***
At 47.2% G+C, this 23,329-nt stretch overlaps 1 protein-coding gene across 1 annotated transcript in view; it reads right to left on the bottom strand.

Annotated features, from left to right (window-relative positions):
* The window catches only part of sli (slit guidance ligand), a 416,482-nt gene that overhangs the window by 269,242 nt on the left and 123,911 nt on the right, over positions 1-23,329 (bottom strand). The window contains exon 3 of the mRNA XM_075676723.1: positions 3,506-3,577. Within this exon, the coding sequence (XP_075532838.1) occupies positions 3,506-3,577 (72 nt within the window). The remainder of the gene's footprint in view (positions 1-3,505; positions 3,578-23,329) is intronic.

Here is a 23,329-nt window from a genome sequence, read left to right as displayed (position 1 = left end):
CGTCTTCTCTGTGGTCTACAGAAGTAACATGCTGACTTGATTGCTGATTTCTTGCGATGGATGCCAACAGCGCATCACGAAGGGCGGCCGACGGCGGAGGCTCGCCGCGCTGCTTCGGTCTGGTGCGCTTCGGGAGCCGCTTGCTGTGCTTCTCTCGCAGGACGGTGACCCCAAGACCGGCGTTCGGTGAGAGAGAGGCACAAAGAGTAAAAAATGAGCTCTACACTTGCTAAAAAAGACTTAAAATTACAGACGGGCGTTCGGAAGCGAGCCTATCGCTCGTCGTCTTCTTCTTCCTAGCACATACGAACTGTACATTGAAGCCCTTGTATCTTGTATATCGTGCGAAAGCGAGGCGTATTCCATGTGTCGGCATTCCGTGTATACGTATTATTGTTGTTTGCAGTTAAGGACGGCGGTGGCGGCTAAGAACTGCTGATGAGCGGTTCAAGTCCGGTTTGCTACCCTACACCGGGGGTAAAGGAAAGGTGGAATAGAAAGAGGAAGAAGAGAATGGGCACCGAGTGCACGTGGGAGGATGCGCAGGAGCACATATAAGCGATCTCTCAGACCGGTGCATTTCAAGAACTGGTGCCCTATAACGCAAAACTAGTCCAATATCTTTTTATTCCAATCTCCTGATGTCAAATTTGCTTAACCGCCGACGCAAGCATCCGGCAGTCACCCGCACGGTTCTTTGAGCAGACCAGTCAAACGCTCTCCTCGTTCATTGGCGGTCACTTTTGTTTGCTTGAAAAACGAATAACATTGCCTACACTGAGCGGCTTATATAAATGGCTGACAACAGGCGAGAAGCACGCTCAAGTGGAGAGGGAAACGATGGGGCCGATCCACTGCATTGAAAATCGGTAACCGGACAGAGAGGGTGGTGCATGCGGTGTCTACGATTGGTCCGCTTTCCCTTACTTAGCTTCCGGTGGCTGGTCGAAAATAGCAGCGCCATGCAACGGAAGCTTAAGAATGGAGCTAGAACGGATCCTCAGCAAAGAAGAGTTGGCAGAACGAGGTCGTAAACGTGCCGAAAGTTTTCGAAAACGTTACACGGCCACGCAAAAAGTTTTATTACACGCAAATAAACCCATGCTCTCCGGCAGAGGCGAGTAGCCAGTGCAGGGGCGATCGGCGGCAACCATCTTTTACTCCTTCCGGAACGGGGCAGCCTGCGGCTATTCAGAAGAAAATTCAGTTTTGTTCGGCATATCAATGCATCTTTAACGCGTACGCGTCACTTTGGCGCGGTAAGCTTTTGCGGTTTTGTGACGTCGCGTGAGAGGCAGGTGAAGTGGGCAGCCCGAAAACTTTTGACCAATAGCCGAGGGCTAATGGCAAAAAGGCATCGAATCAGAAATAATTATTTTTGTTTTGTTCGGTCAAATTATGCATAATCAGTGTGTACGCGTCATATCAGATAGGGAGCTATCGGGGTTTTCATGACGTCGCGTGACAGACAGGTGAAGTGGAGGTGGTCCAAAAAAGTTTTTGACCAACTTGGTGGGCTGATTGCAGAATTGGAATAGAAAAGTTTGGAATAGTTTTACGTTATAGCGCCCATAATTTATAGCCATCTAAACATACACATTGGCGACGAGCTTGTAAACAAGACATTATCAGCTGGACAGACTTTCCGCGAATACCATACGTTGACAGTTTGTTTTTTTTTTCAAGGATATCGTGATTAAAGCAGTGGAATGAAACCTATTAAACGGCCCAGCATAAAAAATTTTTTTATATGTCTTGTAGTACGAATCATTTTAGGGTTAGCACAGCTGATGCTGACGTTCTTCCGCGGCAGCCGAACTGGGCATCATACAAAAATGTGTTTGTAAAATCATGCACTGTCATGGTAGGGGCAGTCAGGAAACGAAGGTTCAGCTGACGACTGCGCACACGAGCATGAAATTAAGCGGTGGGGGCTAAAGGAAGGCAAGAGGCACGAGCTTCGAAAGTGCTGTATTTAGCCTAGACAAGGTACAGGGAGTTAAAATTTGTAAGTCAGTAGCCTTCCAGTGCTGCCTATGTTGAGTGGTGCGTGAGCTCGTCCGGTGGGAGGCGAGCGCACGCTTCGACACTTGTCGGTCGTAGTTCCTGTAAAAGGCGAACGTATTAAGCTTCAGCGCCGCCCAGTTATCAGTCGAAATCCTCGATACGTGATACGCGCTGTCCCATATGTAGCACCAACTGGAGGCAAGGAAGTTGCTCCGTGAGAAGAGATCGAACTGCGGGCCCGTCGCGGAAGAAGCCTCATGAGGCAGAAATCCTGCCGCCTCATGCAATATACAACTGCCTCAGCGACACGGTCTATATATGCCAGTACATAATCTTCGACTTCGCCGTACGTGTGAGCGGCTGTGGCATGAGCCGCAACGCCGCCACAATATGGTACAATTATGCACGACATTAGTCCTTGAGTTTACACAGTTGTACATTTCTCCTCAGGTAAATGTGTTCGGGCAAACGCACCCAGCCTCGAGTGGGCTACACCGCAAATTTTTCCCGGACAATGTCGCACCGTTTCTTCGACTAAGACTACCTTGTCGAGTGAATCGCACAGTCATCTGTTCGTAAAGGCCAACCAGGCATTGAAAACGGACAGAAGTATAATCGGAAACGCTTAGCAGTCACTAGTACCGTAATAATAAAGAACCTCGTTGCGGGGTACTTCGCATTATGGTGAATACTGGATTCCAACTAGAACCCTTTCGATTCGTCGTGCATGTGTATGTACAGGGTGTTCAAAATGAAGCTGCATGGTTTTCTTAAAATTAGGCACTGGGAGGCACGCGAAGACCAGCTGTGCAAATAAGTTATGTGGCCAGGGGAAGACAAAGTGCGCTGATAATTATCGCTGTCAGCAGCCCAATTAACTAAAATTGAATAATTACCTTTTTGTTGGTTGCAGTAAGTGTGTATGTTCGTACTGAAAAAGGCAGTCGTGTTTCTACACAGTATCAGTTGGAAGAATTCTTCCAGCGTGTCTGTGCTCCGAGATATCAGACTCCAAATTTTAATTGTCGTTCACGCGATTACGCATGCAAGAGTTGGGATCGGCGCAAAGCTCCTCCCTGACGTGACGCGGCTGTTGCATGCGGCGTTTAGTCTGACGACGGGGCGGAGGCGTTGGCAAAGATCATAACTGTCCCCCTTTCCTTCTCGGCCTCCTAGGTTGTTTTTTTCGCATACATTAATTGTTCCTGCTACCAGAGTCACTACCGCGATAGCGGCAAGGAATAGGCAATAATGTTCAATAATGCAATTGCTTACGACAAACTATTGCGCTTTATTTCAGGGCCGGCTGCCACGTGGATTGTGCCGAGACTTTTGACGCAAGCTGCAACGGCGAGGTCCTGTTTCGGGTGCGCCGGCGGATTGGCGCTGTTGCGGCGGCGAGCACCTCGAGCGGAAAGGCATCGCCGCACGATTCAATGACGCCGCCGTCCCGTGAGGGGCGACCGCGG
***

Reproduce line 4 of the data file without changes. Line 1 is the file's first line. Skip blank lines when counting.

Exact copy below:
Here is a 23,329-nt window from a genome sequence, read left to right as displayed (position 1 = left end):